Since his first ever screenplay was butchered at the hands of a production company when it hit cinemas in 1965, Woody Allen vowed to always direct films that he’d written so that he felt in control of the final result. He also rarely appears in films unless he’s had a hand in the filmmaking process. Because of this, it was a surprise to see him star alongside John Turturro in comedy flick ‘Fading Gigolo’, a film which Turturro this time writes and directs. The flimsy plot follows florist Fioravante (Turturro) as he embarks on a new career path, led into the seedy male prostitution game by the not-so-retiring bookshop owner Murray Schwartz (Allen). Building to take part in a ménage à trois, will Fioravante pursue his controversial lifestyle or will he leave it behind for the widowed love interest Avigal?
Turturro is best known for his association with the works of the Coen brothers, but his latest is undeniably influenced by the back catalogue of his co-star. His New York is viewed through Allen-tinted frames, the city captured cosily and welcoming, home to witty Jewish ramblings over a jazz laden score. The bond between the two leads is amusing, and the script at times is done very well as Murray and Fioravante take on new aliases Dan Bongo and Virgil Howard respectively and converse over their joint venture. This provides the perfect scenario for Allen’s comic delivery and he is on fine form, but the sub-plots surrounding feel forcefully out of sync, and don’t flow with nearly as much effortlessness. Other characters lack any depth, and the romantic angle is skewed to the point that it is difficult to care whether he gets the girl or not by the end.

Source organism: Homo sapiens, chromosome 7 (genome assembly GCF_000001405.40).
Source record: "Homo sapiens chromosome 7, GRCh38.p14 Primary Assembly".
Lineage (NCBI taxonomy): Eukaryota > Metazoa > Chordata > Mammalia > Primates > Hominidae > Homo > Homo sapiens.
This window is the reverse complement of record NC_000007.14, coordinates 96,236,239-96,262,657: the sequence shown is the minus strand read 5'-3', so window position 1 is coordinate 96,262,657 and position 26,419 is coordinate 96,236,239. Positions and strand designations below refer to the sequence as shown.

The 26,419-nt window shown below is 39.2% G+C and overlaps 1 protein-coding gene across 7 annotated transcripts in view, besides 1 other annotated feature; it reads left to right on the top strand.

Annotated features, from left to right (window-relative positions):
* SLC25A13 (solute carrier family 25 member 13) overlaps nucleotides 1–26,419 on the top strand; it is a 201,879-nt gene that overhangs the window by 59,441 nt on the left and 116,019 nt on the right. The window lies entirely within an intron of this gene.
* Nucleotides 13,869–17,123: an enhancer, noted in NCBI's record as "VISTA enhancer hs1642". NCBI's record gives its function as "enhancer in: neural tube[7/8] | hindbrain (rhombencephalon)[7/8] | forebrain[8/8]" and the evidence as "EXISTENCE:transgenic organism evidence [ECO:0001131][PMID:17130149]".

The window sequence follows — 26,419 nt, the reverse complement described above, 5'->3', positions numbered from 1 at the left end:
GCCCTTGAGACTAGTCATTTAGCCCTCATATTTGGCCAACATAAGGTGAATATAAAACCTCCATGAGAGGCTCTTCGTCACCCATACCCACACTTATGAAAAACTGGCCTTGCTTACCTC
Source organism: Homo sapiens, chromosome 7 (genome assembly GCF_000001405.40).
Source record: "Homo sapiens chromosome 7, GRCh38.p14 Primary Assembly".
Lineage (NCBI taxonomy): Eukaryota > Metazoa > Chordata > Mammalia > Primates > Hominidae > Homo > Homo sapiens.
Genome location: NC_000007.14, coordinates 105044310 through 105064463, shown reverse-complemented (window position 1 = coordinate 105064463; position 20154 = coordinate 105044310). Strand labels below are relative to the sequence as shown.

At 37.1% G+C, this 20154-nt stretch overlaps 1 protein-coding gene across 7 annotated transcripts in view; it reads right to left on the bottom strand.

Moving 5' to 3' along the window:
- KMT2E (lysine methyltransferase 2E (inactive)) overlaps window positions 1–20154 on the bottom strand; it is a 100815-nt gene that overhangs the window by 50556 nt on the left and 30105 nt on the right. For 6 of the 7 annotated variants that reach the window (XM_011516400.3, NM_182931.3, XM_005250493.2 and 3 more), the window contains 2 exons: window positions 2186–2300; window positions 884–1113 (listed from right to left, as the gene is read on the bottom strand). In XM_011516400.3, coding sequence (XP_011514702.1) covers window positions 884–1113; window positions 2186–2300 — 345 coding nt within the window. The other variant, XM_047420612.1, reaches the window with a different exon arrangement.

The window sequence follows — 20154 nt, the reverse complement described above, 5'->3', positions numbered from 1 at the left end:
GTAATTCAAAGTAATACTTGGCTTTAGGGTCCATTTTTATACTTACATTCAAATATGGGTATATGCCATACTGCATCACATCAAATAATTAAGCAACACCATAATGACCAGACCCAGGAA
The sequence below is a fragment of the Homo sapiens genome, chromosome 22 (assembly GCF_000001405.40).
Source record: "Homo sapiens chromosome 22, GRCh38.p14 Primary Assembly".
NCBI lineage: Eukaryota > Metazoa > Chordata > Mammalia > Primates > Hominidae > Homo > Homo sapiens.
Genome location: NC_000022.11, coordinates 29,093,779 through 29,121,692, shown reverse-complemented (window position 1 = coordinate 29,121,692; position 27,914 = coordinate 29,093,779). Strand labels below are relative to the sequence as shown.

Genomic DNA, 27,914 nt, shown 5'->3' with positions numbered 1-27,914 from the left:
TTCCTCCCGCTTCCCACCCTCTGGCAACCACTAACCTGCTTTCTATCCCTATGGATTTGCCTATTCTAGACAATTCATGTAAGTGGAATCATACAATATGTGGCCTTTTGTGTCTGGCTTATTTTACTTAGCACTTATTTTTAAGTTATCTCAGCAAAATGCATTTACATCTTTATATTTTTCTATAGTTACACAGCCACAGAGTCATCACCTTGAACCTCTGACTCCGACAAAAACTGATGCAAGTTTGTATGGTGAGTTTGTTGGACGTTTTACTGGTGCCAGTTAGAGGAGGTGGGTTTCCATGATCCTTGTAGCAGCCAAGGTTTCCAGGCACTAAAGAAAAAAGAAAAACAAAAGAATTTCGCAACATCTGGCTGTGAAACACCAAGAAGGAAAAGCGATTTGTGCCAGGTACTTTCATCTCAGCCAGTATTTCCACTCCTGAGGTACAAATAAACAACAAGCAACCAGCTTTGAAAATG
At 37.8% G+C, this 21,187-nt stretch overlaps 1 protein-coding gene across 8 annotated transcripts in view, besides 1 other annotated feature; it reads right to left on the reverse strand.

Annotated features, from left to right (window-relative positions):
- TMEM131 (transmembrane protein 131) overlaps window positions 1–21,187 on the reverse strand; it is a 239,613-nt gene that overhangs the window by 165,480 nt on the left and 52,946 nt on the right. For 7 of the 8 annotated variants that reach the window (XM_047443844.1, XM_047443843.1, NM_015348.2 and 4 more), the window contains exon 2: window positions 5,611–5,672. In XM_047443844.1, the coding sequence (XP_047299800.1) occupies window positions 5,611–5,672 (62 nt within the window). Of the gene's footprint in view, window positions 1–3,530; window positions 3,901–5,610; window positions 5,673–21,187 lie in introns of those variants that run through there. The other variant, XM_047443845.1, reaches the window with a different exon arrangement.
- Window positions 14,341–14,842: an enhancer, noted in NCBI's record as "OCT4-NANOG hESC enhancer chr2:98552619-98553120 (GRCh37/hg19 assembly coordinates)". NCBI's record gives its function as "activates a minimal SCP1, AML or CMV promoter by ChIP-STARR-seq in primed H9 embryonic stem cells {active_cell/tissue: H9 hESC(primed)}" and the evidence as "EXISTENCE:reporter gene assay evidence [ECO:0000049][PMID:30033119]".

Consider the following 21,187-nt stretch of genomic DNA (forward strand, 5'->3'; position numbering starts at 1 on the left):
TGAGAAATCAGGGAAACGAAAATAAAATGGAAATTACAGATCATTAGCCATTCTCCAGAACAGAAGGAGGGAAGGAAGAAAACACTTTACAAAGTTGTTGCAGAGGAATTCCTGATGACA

In John Turturro’s apparent vision to create a Woody Allen-esque picture, he’s succeeded, but has unfortunately made an average one. He has got a great performance out of Allen, and puts in a good leading turn himself but has sadly discarded everything else, leaving the film a little soulless. Sharon Stone and Liev Schreiber play unimaginative stereotypes and are rather wasted in their roles. Niggles aside, it’s refreshing to see Allen stepping out from behind the typewriter for a change and making us laugh so if you’re a fan of his humour, ‘Fading Gigolo’ is definitely worth a look.